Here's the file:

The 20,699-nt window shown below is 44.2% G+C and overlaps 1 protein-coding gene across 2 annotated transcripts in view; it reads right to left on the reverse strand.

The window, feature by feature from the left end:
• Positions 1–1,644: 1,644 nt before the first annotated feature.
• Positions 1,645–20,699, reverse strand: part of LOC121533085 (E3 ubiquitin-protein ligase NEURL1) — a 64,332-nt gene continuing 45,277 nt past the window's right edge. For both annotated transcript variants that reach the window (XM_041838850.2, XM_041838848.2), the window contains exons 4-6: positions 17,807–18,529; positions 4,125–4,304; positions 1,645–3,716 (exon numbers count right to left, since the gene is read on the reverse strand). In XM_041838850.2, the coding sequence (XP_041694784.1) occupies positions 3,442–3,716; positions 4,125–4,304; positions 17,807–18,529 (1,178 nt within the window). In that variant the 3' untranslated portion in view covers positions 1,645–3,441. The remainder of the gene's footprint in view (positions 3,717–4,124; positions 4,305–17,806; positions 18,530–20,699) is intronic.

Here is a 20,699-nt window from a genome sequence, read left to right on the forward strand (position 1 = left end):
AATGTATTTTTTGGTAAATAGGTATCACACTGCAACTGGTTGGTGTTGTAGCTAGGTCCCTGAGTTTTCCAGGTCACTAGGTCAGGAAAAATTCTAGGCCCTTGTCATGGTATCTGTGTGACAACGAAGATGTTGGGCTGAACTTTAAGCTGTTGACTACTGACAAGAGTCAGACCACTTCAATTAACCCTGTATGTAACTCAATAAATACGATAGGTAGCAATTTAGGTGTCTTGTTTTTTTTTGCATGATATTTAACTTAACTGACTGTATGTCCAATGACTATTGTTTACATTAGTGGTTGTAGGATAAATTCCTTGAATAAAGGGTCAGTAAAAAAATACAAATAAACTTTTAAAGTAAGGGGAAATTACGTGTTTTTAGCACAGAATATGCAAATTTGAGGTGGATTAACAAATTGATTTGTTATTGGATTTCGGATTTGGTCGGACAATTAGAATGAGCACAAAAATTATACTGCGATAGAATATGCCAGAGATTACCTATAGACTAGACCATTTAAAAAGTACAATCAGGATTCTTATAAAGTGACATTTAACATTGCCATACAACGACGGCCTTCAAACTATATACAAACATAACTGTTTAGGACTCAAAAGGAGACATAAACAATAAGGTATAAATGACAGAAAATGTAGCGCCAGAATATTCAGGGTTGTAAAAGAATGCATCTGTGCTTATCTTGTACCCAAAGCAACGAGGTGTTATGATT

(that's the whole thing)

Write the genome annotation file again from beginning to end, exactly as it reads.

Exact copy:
The 20,699-nt window shown below is 44.2% G+C and overlaps 1 protein-coding gene across 2 annotated transcripts in view; it reads right to left on the reverse strand.

The window, feature by feature from the left end:
• Positions 1–1,644: 1,644 nt before the first annotated feature.
• Positions 1,645–20,699, reverse strand: part of LOC121533085 (E3 ubiquitin-protein ligase NEURL1) — a 64,332-nt gene continuing 45,277 nt past the window's right edge. For both annotated transcript variants that reach the window (XM_041838850.2, XM_041838848.2), the window contains exons 4-6: positions 17,807–18,529; positions 4,125–4,304; positions 1,645–3,716 (exon numbers count right to left, since the gene is read on the reverse strand). In XM_041838850.2, the coding sequence (XP_041694784.1) occupies positions 3,442–3,716; positions 4,125–4,304; positions 17,807–18,529 (1,178 nt within the window). In that variant the 3' untranslated portion in view covers positions 1,645–3,441. The remainder of the gene's footprint in view (positions 3,717–4,124; positions 4,305–17,806; positions 18,530–20,699) is intronic.

Here is a 20,699-nt window from a genome sequence, read left to right on the forward strand (position 1 = left end):
AATGTATTTTTTGGTAAATAGGTATCACACTGCAACTGGTTGGTGTTGTAGCTAGGTCCCTGAGTTTTCCAGGTCACTAGGTCAGGAAAAATTCTAGGCCCTTGTCATGGTATCTGTGTGACAACGAAGATGTTGGGCTGAACTTTAAGCTGTTGACTACTGACAAGAGTCAGACCACTTCAATTAACCCTGTATGTAACTCAATAAATACGATAGGTAGCAATTTAGGTGTCTTGTTTTTTTTTGCATGATATTTAACTTAACTGACTGTATGTCCAATGACTATTGTTTACATTAGTGGTTGTAGGATAAATTCCTTGAATAAAGGGTCAGTAAAAAAATACAAATAAACTTTTAAAGTAAGGGGAAATTACGTGTTTTTAGCACAGAATATGCAAATTTGAGGTGGATTAACAAATTGATTTGTTATTGGATTTCGGATTTGGTCGGACAATTAGAATGAGCACAAAAATTATACTGCGATAGAATATGCCAGAGATTACCTATAGACTAGACCATTTAAAAAGTACAATCAGGATTCTTATAAAGTGACATTTAACATTGCCATACAACGACGGCCTTCAAACTATATACAAACATAACTGTTTAGGACTCAAAAGGAGACATAAACAATAAGGTATAAATGACAGAAAATGTAGCGCCAGAATATTCAGGGTTGTAAAAGAATGCATCTGTGCTTATCTTGTACCCAAAGCAACGAGGTGTTATGATT